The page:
Elena and Her Men

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Ingrid Bergman has a spell over me. Her effortless line delivery and charming smile lull me into a complacency that allows me to forgive everything she is in. In Elena and her Men, Bergman is able to not only put the charms on the men that fall in love with her but also a lackluster script and indifferent co-stars.

Elena is an impoverished princess living at the turn of the century in France. She effortlessly attracts men with large wallets but unfortunate looks. This changes when she joins a Bastille Day parade and bumps into a dashing military man. She spends a wonderful afternoon kissing this man in a cafe, but she must wake up and return to the man she promised to marry. Before their afternoon is over, the military man introduces her to a general poised to take over the government. The general is immediately smitten by her and asks to know her better. The military man tracks her down to find out that she is sitting in a lonely mansion waiting to get married to a boot manufacturer. The military man must convince her to forego her engagement and seduce the general in order to get him to rise up and take control of the government. But he is in love with her too. What is a beautiful woman to do?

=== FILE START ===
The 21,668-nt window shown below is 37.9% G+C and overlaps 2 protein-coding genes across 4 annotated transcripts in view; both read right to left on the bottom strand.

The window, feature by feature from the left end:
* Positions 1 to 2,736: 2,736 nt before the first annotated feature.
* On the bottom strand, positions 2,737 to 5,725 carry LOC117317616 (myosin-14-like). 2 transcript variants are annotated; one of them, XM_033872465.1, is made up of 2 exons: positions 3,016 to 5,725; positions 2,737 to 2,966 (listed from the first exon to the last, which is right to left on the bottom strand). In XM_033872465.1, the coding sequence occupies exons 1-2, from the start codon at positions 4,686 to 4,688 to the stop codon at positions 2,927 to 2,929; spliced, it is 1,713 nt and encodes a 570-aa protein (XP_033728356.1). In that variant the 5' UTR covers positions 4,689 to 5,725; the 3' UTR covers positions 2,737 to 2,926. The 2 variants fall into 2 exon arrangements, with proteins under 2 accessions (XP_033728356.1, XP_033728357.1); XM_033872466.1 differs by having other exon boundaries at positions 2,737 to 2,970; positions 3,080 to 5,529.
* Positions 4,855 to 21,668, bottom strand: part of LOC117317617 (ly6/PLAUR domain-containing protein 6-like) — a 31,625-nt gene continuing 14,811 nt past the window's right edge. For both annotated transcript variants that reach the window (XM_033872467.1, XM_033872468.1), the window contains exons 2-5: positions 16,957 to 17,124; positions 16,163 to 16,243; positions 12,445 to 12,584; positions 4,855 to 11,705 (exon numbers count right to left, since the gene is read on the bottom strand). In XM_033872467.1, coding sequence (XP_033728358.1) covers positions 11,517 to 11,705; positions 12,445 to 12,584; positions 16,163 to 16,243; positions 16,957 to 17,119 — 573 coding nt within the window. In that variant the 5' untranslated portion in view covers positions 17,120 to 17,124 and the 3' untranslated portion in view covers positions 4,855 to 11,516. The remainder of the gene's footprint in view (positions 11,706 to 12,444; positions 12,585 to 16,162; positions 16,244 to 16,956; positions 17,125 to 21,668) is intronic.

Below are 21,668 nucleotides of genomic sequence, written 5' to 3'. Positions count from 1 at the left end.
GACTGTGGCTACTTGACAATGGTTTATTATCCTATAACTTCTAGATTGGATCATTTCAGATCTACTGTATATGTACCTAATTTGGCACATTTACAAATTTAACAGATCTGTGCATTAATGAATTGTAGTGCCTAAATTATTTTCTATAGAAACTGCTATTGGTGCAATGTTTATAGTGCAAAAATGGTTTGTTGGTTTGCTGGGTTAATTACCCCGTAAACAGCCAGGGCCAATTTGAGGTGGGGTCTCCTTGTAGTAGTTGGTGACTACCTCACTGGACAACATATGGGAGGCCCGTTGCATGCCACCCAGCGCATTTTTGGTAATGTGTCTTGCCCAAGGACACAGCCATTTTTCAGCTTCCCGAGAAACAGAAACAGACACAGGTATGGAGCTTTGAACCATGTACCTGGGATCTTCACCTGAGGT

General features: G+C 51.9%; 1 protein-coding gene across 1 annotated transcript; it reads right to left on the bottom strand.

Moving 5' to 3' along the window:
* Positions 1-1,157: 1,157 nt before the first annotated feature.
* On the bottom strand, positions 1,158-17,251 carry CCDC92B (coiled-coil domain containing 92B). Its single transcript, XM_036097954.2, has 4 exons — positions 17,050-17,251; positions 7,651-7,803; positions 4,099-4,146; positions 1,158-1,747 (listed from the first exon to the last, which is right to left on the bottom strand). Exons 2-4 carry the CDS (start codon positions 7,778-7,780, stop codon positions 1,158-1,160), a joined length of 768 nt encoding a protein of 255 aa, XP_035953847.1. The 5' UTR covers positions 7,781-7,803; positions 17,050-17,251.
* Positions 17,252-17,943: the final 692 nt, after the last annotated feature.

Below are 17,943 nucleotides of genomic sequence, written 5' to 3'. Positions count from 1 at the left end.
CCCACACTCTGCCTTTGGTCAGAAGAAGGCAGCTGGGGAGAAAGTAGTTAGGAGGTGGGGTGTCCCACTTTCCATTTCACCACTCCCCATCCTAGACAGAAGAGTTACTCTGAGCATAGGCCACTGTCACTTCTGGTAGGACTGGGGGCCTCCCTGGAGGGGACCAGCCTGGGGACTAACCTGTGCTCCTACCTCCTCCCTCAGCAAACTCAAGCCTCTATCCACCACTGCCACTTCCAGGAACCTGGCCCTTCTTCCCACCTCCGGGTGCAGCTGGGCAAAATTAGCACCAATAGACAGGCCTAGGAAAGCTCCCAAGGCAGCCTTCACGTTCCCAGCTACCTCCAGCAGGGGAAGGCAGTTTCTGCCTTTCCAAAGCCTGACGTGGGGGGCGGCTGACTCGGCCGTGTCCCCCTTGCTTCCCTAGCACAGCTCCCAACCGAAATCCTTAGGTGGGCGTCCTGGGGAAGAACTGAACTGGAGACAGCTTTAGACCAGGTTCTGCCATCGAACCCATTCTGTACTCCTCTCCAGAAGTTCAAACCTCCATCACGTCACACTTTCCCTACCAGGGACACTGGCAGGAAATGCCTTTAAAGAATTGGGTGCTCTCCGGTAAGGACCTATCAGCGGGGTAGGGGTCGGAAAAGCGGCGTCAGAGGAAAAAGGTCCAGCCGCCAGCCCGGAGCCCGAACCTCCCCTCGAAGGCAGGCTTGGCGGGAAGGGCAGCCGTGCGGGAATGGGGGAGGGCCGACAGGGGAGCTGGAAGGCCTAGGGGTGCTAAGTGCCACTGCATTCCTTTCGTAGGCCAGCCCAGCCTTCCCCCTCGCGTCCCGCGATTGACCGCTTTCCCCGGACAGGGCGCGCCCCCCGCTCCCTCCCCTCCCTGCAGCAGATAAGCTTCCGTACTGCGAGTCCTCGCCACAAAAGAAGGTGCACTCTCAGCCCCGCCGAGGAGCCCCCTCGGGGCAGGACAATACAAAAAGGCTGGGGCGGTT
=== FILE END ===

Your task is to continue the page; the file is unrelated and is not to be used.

This film plays for comedy at every turn and I think this is it’s main default. The motives behind each character seems to be not real in this world. Although we follow several men who want to radical change to happen to the state of France, there is little hand wringing and politicizing. Instead we get exchanges with the fiance of Elena’s who wants heavier taxes on imported items because it would help his business, only to reverse his request when he strikes a deal with a company outside of the country. Taken for itself, it seems to be a witty exchange. However, once you put it inside an almost apolitical political film, it sticks out like a desperate attempt to keep the little amount of politics present light. It is infuriating when a movie that had so much potential to say something fails so utterly. Elena is willing to prostitute herself and betray the man she loves in order to champion a cause she only half heartedly believes in and doesn’t benefit from being not from France. That has so much potential, but instead we see whirlwind conversations with people who don’t really help the main plot. From the short introduction on the Criterion DVD, Jean Renoir is even acutely aware of the waisted potential, especially when it came to Ingrid Bergman. She is given nothing to do here except to be a statue that men fall in love with. But what a beautiful statue. She is able to make magic out even the worst dialogue and situations. Renoir talks about wanting to use Bergman for something truly challenging, but his backing didn’t want to have anything to do with it. I wish that finances weren’t as much of an issue with Renoir. We would have gotten something truly magical from him and Bergman. Instead we get a half-baked idea presented in blinding Technicolor.

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